Cher Public

What not to wear

The Met’s premiere production of Verdi’s Attila is terrible. Are you surprised?


Attila is like a self-conscious stroll down Rodeo Drive – or even worse, to the Mall of America – reducing an opera about ruthless tyranny brought down by ruthless vengeance to a quaint and insipid fashion show.

Directed by Pierre Audi and with costumes and sets by Miuccia Prada and Herzog and de Meuron, the Met’s first-ever production of Attila is a disheartening flop for the company at a time of transition in their approach to Opera as Theater. Virtually every detail of this production could be gleaned from the production stills reproduced in the mainstream media — indeed, this production is like a Powerpoint™ presentation of Attila that could accompany a radio broadcast. And in spite of Riccardo Muti‘s inspired conducting, there’s little justification for mounting this dog of an opera on the Met stage in the first place.

And what happens on the stage? Practically nothing. An obscure, violent opera with a dodgy plot and relatively unmemorable music can be an opportunity for a director to let loose with a big, entertaining concept. But this production team is a committee of star egos, and director Pierre Audi’s hands seem to be tied by designers run amok, too self absorbed to contribute meaningfully to Attila’s theatrical possibilities.   Thus Audi’s direction has no teeth, leaving his haplessly awkward cast with park-and-bark “Verdi opera poses” of a classic Met vintage.

The dream team was very likely assembled under the strong hand of Muti, who has recently been coddled in New York like he’s the Second Coming of Christ. (His concerts with the New York Philharmonic this week have been headed off with text messages and emails announcing there will be no late seating and imploring us to “please arrive on time!”)*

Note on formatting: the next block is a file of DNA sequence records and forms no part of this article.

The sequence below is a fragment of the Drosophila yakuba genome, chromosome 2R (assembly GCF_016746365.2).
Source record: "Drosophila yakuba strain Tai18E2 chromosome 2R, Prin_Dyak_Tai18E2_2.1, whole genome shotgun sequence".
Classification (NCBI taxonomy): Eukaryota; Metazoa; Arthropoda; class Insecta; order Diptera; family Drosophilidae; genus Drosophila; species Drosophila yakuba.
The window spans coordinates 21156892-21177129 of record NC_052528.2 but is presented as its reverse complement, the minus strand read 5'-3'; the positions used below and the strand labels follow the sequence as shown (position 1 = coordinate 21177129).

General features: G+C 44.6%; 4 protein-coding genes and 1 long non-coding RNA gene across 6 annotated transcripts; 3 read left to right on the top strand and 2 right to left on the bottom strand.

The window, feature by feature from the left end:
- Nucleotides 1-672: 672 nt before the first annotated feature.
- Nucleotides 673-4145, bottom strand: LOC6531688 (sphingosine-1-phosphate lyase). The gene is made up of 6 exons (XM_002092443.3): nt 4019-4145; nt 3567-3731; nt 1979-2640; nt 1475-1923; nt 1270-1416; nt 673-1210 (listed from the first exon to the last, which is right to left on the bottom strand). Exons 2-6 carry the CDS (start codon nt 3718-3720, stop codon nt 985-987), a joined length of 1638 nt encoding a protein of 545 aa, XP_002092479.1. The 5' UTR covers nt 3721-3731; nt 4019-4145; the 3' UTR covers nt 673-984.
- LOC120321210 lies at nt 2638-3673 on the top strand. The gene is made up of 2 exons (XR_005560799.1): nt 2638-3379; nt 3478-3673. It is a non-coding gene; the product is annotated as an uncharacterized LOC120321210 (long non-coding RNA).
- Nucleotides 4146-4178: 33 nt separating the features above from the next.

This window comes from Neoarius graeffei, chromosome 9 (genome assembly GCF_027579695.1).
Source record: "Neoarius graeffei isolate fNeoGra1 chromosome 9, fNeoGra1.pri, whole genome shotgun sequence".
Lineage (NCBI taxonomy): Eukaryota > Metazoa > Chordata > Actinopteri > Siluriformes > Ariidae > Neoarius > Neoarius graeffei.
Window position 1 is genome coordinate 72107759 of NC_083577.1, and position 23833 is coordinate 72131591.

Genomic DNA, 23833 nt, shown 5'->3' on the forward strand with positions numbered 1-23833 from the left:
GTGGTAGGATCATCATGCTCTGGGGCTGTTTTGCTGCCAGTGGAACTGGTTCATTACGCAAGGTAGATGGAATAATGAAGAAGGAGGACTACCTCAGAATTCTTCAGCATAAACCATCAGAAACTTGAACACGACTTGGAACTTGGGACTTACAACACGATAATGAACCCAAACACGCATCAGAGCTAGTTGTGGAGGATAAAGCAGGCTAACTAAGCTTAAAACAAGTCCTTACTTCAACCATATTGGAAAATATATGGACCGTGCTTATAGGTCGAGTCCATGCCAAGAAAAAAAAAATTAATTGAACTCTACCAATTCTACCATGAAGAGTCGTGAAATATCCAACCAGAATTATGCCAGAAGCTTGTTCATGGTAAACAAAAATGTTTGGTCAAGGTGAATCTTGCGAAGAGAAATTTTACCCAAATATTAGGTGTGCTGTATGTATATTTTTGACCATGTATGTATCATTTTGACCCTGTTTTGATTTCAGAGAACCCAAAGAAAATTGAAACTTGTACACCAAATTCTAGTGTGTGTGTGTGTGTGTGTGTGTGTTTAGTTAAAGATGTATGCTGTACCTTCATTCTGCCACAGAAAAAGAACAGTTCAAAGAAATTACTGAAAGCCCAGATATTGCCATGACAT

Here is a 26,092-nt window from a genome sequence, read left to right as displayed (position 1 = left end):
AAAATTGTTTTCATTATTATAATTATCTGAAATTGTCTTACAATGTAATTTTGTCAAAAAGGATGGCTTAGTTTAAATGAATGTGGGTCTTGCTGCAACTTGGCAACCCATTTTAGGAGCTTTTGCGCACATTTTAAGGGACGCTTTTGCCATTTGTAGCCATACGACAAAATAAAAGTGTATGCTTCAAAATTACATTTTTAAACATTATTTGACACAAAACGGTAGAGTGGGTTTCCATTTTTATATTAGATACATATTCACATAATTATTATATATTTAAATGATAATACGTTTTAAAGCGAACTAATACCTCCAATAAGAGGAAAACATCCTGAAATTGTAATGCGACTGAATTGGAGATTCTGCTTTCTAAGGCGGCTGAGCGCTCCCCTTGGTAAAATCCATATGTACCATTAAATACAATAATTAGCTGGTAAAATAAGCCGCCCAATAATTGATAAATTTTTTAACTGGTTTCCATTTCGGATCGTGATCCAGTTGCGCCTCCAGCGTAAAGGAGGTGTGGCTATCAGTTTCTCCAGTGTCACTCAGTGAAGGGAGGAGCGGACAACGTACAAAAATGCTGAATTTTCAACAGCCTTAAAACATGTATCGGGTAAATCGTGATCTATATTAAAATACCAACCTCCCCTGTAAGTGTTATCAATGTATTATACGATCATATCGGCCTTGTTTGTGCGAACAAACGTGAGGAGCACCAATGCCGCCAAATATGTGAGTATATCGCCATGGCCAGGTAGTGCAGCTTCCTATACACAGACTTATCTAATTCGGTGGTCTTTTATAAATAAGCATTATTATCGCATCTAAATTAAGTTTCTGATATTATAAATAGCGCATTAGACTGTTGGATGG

Musically, Attila fares fine.  Many will be intrigued to hear choral writing that looks forward to Aida, especially in the grand choruses, and the Priestesses’ harp-accompanied scene upon which Aida’s Sacerdotesse are modeled. The Act Three orchestral introduction is cut from the same mould as the beautiful prelude before the third act of Rigoletto, and is equally magical in effect.  Yes, Attila has nice moments, but they are the same moments found in Verdi’s other, more enduring, works.

The singing has been mostly competent, with no revelatory performances but also little cause for protest. The conducting: genius, of course: Riccardo Muti has been received with an almost irrational fervor.  He is certainly a great conductor, especially in the Verdi repertoire, and he shapes this score into something resembling a musical event. The short, elegiac prelude bloomed with a rich legato rarely heard here, even under the exacting and often inspired baton of James Levine. The numerous indistinguishable arias and cabalettas were accompanied with uncommonly energetic polish and precision, and dramatic choral scenes moved with a grace and power for which Muti is now recognizable.

But while Muti’s judgment on musical matters is mostly beyond reproach, it is hard to imagine what he was thinking when he assembled this team including set designers Herzon and De Meuron. Their sets, while visually striking, reveal the cerebral, myopic vision of professional star-chitects. The post-apocalyptic concrete rubble of the Prologue, with its angular, rugged neatness, is a vague visual cliché of contemporary urbanism much like the lush, green terrarium seen in the rest of the opera is a conceit of leafy city parks.